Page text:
The New Vest (ニューベスト) is a camera taking 4×6.5cm pictures on 127 film, briefly advertised in Japan in 1925. It is only known from an advertisement extract reproduced in an article in Camera Collectors' News.
The New Vest was advertised in 1925 by the company Tōkyō Niimiyakan, which is otherwise unknown. It was offered the same year as the Pearlette, and was perhaps the first or second Japanese camera taking 127 film. It was perhaps never commercially available, or was only distributed in limited quantities, and it seems that no surviving camera has ever surfaced.
From the only picture known so far, the New Vest appears to be a strut-folding camera, copied on the German Piccolette by Contessa-Nettel, itself inspired by the Vest Pocket Kodak.
The front standard is mounted on a pair of scissor struts and extends towards the bottom to act as a standing leg. There is a brilliant finder at the top of the front plate, and there is no wireframe finder.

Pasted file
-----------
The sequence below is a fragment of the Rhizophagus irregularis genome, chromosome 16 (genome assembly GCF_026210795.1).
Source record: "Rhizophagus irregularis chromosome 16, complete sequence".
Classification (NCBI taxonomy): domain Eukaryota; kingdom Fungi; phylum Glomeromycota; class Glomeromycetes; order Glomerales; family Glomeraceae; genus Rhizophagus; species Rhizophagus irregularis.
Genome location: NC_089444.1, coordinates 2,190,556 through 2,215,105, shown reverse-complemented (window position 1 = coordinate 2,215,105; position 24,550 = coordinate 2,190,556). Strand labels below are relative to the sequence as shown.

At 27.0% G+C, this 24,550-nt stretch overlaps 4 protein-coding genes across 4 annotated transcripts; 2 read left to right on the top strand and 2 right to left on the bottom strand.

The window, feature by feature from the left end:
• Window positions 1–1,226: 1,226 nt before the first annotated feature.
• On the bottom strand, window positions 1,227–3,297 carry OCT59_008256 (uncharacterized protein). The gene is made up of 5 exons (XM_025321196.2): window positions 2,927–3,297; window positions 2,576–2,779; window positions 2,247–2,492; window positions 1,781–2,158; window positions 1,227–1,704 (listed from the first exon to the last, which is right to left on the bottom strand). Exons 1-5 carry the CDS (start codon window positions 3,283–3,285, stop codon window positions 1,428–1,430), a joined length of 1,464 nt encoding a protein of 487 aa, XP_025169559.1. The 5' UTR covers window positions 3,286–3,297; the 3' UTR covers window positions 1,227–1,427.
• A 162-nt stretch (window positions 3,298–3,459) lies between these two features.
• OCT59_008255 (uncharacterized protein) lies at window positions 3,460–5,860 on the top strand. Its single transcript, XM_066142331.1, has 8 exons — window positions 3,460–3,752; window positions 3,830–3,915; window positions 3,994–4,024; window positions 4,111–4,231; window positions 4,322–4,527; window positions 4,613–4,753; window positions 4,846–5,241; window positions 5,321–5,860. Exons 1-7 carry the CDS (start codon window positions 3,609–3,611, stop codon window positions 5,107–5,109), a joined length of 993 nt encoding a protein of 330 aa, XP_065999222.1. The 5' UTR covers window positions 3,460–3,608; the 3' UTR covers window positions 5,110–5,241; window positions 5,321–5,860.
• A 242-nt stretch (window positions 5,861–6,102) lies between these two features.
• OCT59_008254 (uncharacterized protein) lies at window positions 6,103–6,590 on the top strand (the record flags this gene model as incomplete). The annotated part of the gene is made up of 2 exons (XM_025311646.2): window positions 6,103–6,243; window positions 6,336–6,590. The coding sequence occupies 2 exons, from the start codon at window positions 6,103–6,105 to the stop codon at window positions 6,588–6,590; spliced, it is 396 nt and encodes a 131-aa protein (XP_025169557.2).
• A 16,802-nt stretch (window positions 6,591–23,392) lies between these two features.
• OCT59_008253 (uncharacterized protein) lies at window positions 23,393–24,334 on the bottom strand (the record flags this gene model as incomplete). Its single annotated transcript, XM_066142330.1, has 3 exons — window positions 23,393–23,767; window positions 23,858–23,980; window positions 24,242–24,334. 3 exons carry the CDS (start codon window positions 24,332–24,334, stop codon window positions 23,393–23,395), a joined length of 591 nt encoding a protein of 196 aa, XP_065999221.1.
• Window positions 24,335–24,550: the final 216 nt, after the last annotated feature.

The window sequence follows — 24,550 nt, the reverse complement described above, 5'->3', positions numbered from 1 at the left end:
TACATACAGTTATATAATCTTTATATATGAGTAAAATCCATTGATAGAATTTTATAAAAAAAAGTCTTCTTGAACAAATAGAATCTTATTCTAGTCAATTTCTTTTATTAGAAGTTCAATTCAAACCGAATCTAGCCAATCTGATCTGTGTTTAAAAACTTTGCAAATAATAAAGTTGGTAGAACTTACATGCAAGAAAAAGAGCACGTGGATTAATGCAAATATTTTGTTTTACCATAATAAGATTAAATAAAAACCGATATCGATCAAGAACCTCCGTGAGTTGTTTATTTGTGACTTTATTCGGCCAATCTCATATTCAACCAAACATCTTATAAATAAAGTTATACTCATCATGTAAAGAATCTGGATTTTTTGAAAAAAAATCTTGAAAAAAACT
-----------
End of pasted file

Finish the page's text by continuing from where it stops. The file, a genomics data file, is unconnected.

The winding key is situated at the top left, as seen by the photographer holding the camera vertically. The back is fixed and the film is loaded through the side plate, on the advance side. It looks like the side plate is locked by a circular disc.
The camera has an unidentified dial-set shutter. It seems that the camera name is inscribed at the bottom of the front plate, but nothing is clearly legible.
- ↑ Kameari, p.5 of Camera Collectors' News no.11.
- Kameari Hisao (亀有久雄). "Pāretto kamera no hensen" (パーレットカメラの変遷, Evolution of the Pearlette camera). In Camera Collectors' News no.11 (May 1978). Nishinomiya: Camera Collectors News-sha.
The New Vest is not listed in Sugiyama.